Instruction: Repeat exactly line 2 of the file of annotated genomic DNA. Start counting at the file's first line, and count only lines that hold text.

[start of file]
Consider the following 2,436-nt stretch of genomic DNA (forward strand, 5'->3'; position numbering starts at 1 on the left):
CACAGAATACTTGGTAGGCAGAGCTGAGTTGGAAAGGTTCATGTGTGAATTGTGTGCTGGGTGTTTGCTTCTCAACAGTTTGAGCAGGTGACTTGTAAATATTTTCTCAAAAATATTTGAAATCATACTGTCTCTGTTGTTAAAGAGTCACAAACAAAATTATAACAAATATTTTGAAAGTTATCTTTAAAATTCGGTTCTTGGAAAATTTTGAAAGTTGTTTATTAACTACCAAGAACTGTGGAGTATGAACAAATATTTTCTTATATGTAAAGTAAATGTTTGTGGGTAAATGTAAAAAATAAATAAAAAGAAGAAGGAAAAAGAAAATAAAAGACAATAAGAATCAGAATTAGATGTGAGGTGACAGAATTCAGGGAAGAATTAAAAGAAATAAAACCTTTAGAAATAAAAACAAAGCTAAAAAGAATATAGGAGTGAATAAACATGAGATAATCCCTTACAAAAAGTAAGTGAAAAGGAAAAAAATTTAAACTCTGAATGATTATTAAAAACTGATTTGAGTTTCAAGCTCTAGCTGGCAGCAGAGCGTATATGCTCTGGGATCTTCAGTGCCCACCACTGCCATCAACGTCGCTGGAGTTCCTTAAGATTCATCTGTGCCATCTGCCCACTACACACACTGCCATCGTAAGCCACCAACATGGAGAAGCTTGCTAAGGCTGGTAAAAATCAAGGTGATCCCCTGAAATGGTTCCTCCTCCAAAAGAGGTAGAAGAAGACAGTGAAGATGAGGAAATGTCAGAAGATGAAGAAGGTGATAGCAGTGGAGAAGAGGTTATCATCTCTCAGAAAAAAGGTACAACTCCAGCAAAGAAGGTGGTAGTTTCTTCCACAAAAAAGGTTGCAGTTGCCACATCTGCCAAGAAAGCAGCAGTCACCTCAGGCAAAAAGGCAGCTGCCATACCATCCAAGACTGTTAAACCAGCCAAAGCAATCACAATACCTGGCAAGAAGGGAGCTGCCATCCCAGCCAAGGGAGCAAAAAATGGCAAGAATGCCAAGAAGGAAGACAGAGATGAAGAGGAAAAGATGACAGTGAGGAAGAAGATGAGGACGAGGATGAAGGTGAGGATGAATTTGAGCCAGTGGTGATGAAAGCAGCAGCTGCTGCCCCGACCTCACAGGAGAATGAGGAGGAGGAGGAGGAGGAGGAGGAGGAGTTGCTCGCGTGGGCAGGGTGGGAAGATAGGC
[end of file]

CACAGAATACTTGGTAGGCAGAGCTGAGTTGGAAAGGTTCATGTGTGAATTGTGTGCTGGGTGTTTGCTTCTCAACAGTTTGAGCAGGTGACTTGTAAATATTTTCTCAAAAATATTTGAAATCATACTGTCTCTGTTGTTAAAGAGTCACAAACAAAATTATAACAAATATTTTGAAAGTTATCTTTAAAATTCGGTTCTTGGAAAATTTTGAAAGTTGTTTATTAACTACCAAGAACTGTGGAGTATGAACAAATATTTTCTTATATGTAAAGTAAATGTTTGTGGGTAAATGTAAAAAATAAATAAAAAGAAGAAGGAAAAAGAAAATAAAAGACAATAAGAATCAGAATTAGATGTGAGGTGACAGAATTCAGGGAAGAATTAAAAGAAATAAAACCTTTAGAAATAAAAACAAAGCTAAAAAGAATATAGGAGTGAATAAACATGAGATAATCCCTTACAAAAAGTAAGTGAAAAGGAAAAAAATTTAAACTCTGAATGATTATTAAAAACTGATTTGAGTTTCAAGCTCTAGCTGGCAGCAGAGCGTATATGCTCTGGGATCTTCAGTGCCCACCACTGCCATCAACGTCGCTGGAGTTCCTTAAGATTCATCTGTGCCATCTGCCCACTACACACACTGCCATCGTAAGCCACCAACATGGAGAAGCTTGCTAAGGCTGGTAAAAATCAAGGTGATCCCCTGAAATGGTTCCTCCTCCAAAAGAGGTAGAAGAAGACAGTGAAGATGAGGAAATGTCAGAAGATGAAGAAGGTGATAGCAGTGGAGAAGAGGTTATCATCTCTCAGAAAAAAGGTACAACTCCAGCAAAGAAGGTGGTAGTTTCTTCCACAAAAAAGGTTGCAGTTGCCACATCTGCCAAGAAAGCAGCAGTCACCTCAGGCAAAAAGGCAGCTGCCATACCATCCAAGACTGTTAAACCAGCCAAAGCAATCACAATACCTGGCAAGAAGGGAGCTGCCATCCCAGCCAAGGGAGCAAAAAATGGCAAGAATGCCAAGAAGGAAGACAGAGATGAAGAGGAAAAGATGACAGTGAGGAAGAAGATGAGGACGAGGATGAAGGTGAGGATGAATTTGAGCCAGTGGTGATGAAAGCAGCAGCTGCTGCCCCGACCTCACAGGAGAATGAGGAGGAGGAGGAGGAGGAGGAGGAGGAGTTGCTCGCGTGGGCAGGGTGGGAAGATAGGC